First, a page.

In the information age, clinicians at busy clinics like United Community and Family Services (UCFS) in Norwich, CT, where Dr. Christopher Kolker practices family medicine, can be inundated with irrelevant data that gets in the way of making informed decisions about good patient care. That’s why Dr. Kolker has been an enthusiastic physician champion for Choosing Wisely at the federally qualified health center. UCFS Healthcare serves thousands of patients each year, providing primary care, dental care, women’s health and behavioral health services, and elder day care. Dr. Kolker discussed his experiences in addressing overuse with a diverse patient population:
What is unique about integrating Choosing Wisely into a FQHC?
At a FQHC (Federally Qualified Health Center), a team approach predominates in patient care. It is absolutely necessary that the entire care team (e.g. social worker, psychologist, and dentist) be involved with Choosing Wisely. It is easy for those who don’t know about the program to believe that more testing and more pills mean better patient care. By giving our staff the impetus and the legitimacy to focus on what is truly needed for quality patient care by asking if these tests, medications and procedures truly make a difference, we have found that we are able to cut to the core of the patients’ problems more effectively.
How did you bring Choosing Wisely to the entire system?
Since Choosing Wisely is a mindset of critical thinking for all health care providers and patients, buy-in by the physicians, nurse practitioners, RNS, LPNs and MAs is essential. We had several meetings explaining what Choosing Wisely is, where it came from, and why it needs to exist. The fact that it came from the ABIM Foundation was critical to our staff, who, like many in the medical field, tend to look at credentials as being highly important.
We then pointed to all of the redundant tests and medications, highlighting many of both that didn’t change decisions or outcomes. We also pointed out that empowering the patients to help decide and bringing them into the decision-making process can strengthen the provider-patient bond. And since Choosing Wisely is a cognitive initiative, this is not something that comes with a bureaucracy. That alone made it much more appealing to the staff. Subsequently, we hung Choosing Wisely banners to advertise to patients what we were trying to do and hoped to accomplish. The fact that the patients were included in Choosing Wisely really got them excited.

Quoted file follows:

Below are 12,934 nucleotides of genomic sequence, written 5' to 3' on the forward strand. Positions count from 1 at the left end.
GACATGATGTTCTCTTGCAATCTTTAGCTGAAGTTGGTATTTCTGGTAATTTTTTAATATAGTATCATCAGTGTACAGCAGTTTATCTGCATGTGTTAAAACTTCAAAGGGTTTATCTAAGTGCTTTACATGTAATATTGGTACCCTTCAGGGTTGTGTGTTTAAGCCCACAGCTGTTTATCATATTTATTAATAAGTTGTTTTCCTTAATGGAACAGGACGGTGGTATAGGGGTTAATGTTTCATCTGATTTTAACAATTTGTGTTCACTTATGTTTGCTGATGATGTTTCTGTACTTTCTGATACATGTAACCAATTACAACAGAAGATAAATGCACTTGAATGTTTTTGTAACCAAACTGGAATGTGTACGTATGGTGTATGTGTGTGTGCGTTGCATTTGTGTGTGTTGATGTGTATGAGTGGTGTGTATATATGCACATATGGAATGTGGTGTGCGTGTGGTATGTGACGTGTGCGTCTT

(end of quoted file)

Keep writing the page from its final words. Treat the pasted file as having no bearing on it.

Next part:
What has worked well in implementing Choosing Wisely in your setting?
With the initial rollout, having the buy-in before proceeding simply needed to occur. This had to be something that happened as a team with our providers, and not to our providers. Having an honest dialogue was the key. Many physicians were weary of practicing defensive medicine, with the stand-by answer of, “If I don’t do it, I’ll get sued.” Believe it or not, the posters and handbills for Choosing Wisely transformed the practice. As with most clinics, posters adorn our walls everywhere, warning of one disease or the other, admonishing the reader to either do or not do something. When starting the program, two Choosing Wisely posters were placed in prominent areas. Just two. Despite this, we received many more comments on these two posters than all of the others combined. Why? These posters encouraged patients to talk with providers about their treatment plan, to truly have a say. That was much more appealing than a poster that simply tells you what to do. Those posters started much of the dialogue we had with our patients.